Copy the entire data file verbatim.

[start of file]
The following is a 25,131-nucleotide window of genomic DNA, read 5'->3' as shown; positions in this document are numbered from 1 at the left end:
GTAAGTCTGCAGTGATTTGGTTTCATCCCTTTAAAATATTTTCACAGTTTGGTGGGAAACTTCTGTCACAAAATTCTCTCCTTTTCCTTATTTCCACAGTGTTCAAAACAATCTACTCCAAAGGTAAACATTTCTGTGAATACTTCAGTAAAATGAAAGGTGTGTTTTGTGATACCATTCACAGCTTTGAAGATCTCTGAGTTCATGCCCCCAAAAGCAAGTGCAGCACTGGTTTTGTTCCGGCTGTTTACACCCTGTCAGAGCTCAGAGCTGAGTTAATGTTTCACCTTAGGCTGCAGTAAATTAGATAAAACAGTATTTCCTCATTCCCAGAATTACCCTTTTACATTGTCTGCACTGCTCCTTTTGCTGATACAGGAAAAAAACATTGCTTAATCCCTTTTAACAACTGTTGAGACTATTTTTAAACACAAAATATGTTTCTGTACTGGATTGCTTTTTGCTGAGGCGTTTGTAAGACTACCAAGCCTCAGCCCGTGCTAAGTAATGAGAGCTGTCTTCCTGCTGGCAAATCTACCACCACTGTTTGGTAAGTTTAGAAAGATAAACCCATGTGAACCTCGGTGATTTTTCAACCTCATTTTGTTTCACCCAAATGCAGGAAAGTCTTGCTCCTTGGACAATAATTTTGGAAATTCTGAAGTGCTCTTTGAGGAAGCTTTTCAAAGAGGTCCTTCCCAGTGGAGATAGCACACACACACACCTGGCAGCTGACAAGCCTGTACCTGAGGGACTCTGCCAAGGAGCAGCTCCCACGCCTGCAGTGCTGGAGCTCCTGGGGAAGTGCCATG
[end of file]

The following is a 25,131-nucleotide window of genomic DNA, read 5'->3' as shown; positions in this document are numbered from 1 at the left end:
GTAAGTCTGCAGTGATTTGGTTTCATCCCTTTAAAATATTTTCACAGTTTGGTGGGAAACTTCTGTCACAAAATTCTCTCCTTTTCCTTATTTCCACAGTGTTCAAAACAATCTACTCCAAAGGTAAACATTTCTGTGAATACTTCAGTAAAATGAAAGGTGTGTTTTGTGATACCATTCACAGCTTTGAAGATCTCTGAGTTCATGCCCCCAAAAGCAAGTGCAGCACTGGTTTTGTTCCGGCTGTTTACACCCTGTCAGAGCTCAGAGCTGAGTTAATGTTTCACCTTAGGCTGCAGTAAATTAGATAAAACAGTATTTCCTCATTCCCAGAATTACCCTTTTACATTGTCTGCACTGCTCCTTTTGCTGATACAGGAAAAAAACATTGCTTAATCCCTTTTAACAACTGTTGAGACTATTTTTAAACACAAAATATGTTTCTGTACTGGATTGCTTTTTGCTGAGGCGTTTGTAAGACTACCAAGCCTCAGCCCGTGCTAAGTAATGAGAGCTGTCTTCCTGCTGGCAAATCTACCACCACTGTTTGGTAAGTTTAGAAAGATAAACCCATGTGAACCTCGGTGATTTTTCAACCTCATTTTGTTTCACCCAAATGCAGGAAAGTCTTGCTCCTTGGACAATAATTTTGGAAATTCTGAAGTGCTCTTTGAGGAAGCTTTTCAAAGAGGTCCTTCCCAGTGGAGATAGCACACACACACACCTGGCAGCTGACAAGCCTGTACCTGAGGGACTCTGCCAAGGAGCAGCTCCCACGCCTGCAGTGCTGGAGCTCCTGGGGAAGTGCCATG